I Want Your Fear: How Andrew Wakefield Changed the Vaccination Conversation through Greed and Deception
The anti-vaccine movement has now hit fever pitch and is encroaching on daily life in American culture. A whooping cough epidemic that swept through the U.S. not long ago was dubbed the worst in 70 years, according to the California Department of Health. San Diego was hardest hit with over 1,800 cases reported up to December 2014. This didn’t have to happen. An available vaccine of high efficacy has already proven itself in combating the problem time and time again.
In January at Disneyland, there was an outbreak of measles that has now spread across country borders to Canada, and in professional hockey, an outbreak of mumps claimed victims like Sidney Crosby of the Pittsburgh Penguins. Outbreaks like these are also easily preventable with an efficacious vaccine that is widely available.
Even though vaccines have been distributed for decades and are available, many people, and especially parents, are choosing not to vaccinate, but why? Some say this is due largely to the fear that vaccines aren’t safe and can cause severe brain developmental issues like autism. But where did this notion come from so suddenly after all these decades of people being vaccinated?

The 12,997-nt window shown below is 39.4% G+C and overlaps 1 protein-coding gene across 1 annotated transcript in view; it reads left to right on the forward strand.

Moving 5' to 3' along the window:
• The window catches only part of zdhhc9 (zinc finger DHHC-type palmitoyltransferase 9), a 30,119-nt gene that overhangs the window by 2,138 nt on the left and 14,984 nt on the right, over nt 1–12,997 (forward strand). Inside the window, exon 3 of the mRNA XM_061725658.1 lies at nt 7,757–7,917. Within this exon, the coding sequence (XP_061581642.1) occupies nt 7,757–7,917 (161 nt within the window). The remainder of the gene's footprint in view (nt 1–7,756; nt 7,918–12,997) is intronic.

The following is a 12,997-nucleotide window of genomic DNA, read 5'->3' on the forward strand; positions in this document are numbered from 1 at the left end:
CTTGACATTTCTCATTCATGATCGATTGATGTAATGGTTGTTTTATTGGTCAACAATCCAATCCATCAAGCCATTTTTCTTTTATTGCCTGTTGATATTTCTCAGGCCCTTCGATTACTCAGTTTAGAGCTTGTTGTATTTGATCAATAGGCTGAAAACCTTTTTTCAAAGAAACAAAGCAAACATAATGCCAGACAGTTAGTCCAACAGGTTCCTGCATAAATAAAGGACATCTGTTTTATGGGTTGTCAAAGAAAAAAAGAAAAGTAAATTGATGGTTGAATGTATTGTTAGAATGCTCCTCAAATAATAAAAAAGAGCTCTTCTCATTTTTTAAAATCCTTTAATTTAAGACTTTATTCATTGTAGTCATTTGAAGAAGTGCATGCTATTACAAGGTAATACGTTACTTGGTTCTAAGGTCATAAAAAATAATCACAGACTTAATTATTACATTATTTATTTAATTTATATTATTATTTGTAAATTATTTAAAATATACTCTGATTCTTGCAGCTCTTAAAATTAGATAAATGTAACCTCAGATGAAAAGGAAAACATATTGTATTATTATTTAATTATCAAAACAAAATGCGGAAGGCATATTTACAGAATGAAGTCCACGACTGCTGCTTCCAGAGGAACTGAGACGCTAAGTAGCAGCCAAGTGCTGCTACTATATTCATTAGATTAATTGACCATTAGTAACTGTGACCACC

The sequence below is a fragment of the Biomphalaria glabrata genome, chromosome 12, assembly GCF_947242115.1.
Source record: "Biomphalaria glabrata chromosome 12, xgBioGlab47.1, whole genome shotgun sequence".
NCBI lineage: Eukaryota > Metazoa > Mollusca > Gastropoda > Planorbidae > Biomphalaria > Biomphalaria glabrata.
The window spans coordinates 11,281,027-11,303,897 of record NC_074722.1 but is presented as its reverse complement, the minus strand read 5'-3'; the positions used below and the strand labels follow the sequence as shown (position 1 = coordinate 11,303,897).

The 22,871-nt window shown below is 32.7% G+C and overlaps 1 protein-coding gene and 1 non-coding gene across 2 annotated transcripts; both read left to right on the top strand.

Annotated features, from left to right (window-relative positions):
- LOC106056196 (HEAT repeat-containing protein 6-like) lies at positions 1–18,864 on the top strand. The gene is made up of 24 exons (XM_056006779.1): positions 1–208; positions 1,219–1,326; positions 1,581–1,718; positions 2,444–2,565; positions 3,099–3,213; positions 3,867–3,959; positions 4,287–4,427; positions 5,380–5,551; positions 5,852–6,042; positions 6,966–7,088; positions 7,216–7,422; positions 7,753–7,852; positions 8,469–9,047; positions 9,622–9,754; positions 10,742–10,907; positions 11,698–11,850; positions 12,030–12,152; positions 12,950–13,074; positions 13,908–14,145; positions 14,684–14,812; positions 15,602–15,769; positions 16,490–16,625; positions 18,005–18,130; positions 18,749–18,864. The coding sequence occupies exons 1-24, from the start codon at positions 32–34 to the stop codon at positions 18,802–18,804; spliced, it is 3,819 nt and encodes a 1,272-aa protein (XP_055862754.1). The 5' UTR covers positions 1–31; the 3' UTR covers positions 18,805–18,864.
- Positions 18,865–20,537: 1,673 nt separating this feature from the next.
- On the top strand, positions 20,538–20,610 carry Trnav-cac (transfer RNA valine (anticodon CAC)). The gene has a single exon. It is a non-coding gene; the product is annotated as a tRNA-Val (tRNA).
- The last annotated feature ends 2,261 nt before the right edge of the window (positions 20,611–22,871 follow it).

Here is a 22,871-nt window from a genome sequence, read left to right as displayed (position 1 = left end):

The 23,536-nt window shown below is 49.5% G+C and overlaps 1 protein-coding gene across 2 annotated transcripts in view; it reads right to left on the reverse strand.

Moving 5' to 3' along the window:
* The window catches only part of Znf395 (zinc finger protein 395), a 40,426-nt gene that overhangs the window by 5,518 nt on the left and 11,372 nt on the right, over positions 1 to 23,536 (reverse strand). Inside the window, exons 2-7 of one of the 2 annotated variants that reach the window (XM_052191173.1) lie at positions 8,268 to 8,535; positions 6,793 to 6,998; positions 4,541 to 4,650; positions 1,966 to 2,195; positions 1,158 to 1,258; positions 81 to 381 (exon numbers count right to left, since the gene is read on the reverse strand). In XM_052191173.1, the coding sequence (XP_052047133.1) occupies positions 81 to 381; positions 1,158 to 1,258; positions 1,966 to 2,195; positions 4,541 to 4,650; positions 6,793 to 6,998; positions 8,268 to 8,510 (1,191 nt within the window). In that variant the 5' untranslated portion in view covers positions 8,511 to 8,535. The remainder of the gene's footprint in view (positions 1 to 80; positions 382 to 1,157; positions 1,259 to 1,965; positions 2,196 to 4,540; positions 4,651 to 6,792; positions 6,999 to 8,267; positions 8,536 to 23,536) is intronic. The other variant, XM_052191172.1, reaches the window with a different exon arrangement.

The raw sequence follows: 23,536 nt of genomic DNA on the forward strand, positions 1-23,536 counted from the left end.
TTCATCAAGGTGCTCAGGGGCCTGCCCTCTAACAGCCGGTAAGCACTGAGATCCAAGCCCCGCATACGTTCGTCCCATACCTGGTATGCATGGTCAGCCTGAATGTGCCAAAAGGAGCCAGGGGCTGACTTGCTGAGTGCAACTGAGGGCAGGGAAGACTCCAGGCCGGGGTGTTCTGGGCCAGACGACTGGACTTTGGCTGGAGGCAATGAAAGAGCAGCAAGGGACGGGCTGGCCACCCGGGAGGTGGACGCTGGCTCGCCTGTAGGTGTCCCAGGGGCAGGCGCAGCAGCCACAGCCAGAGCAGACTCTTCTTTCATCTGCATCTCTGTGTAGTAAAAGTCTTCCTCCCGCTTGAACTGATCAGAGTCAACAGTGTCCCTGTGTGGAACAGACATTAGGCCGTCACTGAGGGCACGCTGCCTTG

Let’s take a step back and look at the very source of all the anti-vaccine hysteria, which, sadly, was started out of greed and is based on data that was neither scientific nor honest. In fact, it was completely fabricated. The problem is that far too many people bought it hook, line, and sinker. The year was 1996, and a newly minted medical doctor in England, Andrew Wakefield, worked in concert with others to develop a business plan where they would create a company around a diagnostic test to detect measles in patients with an inflammatory bowel condition we know today as Crohn’s disease. He devised a plan where he and his associates would put together a scientific paper stating that the measles, mumps, and rubella (MMR) vaccine causes dangerously severe reactions in the body, including autism in children.
I’d like to point out here that Wakefield is a medical doctor. He’s not a research scientist, an immunologist, or even a vaccine scientist. To put it bluntly, he was completely out of his field of intellectual expertise. Nevertheless, to this day, many who see the “Dr.” next to his name immediately give him a pass on telling people what is safe and what is not safe from a vaccine perspective. This non sequitur is a lot like a football coach claiming he knows everything about coaching hockey when, in fact, the two sports require distinctly different areas of expertise. Unfortunately, those driven by confirmation bias or the unwillingness to do accurate research might think, “Well, he is a coach, after all. That’s good enough for me!”